Recently, I received a request to backup a dozen tables or so tables out of 12 thousand tables. I had to retain all the indexes, statistics etc. The goal was to hand this over to the vendor for analysis as a database backup.
I could have copied the selected tables over to a new database using the PowerShell function I had published earlier and backed that up but since the tables to backup were quite large, I skipped that route
Read on to see Jana’s solution.
If you’re still on an earlier version of PSCore and are unable to install PSCore 6.2 right now, you can still download preview of the SqlServer module to get the latest fixes and new features. You just won’t be able to use the Invoke-Sqlcmd cmdlet.
Another quick thing to note is that this is like a v.0.0.1 of Invoke-SqlCmd on PSCore; it does not have all the bells & whistles of the version of Invoke-Sqlcmd for [full blown] Windows PowerShell. Obviously, more features will be added over time, but the basic functionality was ready to for customers to start “kicking the tires”.
Read on for more notes and the link to check this all out.
You might want the same response to make sure your monitoring is letting you know when jobs fail. On that note, it would also be nice if you could raise an error or failure message in your PowerShell step and have that propagate back up to SQL Server
Unfortunately the usual scripting standbys of returning 0 or $false don’t work.
Stuart does have a solution, though, so read on to learn what it is.
Service Accounts are a requirement for installing and running a SQL Server. For many years Microsoft has recommended that each SQL Server service be run as a separate low-rights Windows account. Where possible, the current recommendation is to use Managed Service Accounts (MSA) or Group Managed Service Accounts (gMSA
). Both account types are ones where the account password is managed by the Domain Controller. The primary difference being that MSA are used for standalone SQL instances, whereas clustered SQL instances require gMSA. In this post, we’re going to use PowerShell to create Group Managed Service Accounts, and then deploy them for use on multiple SQL servers that will be hosting an Availability Group.
Click through for more explanation as well as several scripts showing how to create and use them.
Where things differ…
…could be when you try to accommodate different people and create a .ps1 file that both defines and calls a function. Self Contained scripts, if you would call them that.
Normally the reason that I’ve heard from this is you’re trying to help a non-technical minded person and they just want a file that they can open, hit “run”, and everything is done for them.
Have you ever tried to Pester test those files though? It’s not recommended, especially if your function removes or modifies objects.
Click through for a solution and read Shane’s update as well for a scenario where it doesn’t quite work as hoped.
In a previous post, I gave an overview to regression tests. In this post, I will give a practical example of developing and performing regression tests with the Pester framework for PowerShell. The code for performing regression tests is written in PowerShell using the Pester Framework. The tests are run through Azure DevOps pipelines and are designed to test regression scenarios. The PowerShell scripts, which contain the mechanism for executing tests, rely upon receiving the actual test definitions from a metadata database. The structure of the metadata database will be exactly the same as laid out in the Integration Test post.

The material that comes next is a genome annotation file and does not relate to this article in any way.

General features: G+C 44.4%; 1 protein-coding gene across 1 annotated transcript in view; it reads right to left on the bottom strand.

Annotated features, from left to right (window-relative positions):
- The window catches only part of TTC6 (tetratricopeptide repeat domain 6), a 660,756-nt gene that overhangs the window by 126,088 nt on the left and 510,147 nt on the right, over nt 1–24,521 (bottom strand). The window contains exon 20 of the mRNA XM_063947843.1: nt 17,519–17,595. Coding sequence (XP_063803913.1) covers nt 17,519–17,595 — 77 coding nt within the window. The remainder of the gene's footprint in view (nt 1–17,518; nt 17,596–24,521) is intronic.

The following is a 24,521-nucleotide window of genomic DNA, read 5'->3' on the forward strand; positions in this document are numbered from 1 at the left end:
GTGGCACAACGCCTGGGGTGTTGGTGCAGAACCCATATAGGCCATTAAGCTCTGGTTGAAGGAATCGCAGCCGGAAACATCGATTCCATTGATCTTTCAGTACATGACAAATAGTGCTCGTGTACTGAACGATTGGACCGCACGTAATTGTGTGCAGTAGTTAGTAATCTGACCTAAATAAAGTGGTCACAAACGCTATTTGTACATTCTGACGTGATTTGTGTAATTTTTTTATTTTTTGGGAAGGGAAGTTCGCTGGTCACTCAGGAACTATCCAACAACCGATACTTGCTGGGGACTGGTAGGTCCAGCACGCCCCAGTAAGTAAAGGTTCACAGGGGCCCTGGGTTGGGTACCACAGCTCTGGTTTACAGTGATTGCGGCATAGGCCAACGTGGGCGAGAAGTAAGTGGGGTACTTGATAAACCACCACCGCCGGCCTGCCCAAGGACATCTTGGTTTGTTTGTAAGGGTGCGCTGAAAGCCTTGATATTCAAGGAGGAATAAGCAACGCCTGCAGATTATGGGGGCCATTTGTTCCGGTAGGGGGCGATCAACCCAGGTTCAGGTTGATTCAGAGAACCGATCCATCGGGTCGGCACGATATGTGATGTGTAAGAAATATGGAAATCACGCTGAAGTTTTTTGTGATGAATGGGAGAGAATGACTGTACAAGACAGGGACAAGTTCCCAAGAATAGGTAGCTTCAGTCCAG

There’s a hefty test script here too, so check it out.
My PSScriptTools module (which you can install from the PowerShell Gallery) now includes a command called New-PSFormatXML. The command is designed to analyze an object and by default create a table view of all properties, although you can specify which properties to include. The format.ps1xml file will autosize the table but you can remove the directive and use the widths which are best guesses. Expect some trial and error when defining a new view.
Read on for a couple demonstrations.
Here are some important PowerShell Modules to use for SQL Server management scripting:
*SQLServer – This module currently can be use on SQL Server 2017 and greater.
*DBATools – This a community supported module that will work with SQL Server 2000 and greater.
DBAReports – Supports for Windows SQL Server.
DBCheck – Support for Windows SQL Server.
Automation is a great DBA’s best weapon. Knowing the tools which help you automate your tasks is critical.
For the brevity of this post, I will only download couple of R packages from CRAN repository, but this list is indefinite.
There are ways many ways to retrieve the CRAN packages for particular R version using powershell. I will just demonstrate this by using Invoke-WebRequest cmdlet.
Pointing your cmdlet to URL: https://cran.r-project.org/bin/windows/contrib/3.5 where list of all packages for this version is available. But first we need to extract the HTML tag where information is stored.
There’s quite a bit of code here, but the upside is that you get the ability to automate server installs.
This week I had the opportunity to learn how to use dbatools to automate backups, change recovery models, and discover additional dbatools commands from dbatools contributor Jess Pomfret.
The final tip I had for Bert was how to use
Find-DbaCommandto help him find the commands he needed to complete his tasks.
A lot of the commands have tags, which is a good way to find anything relating to compression.
That was a nice collaboration.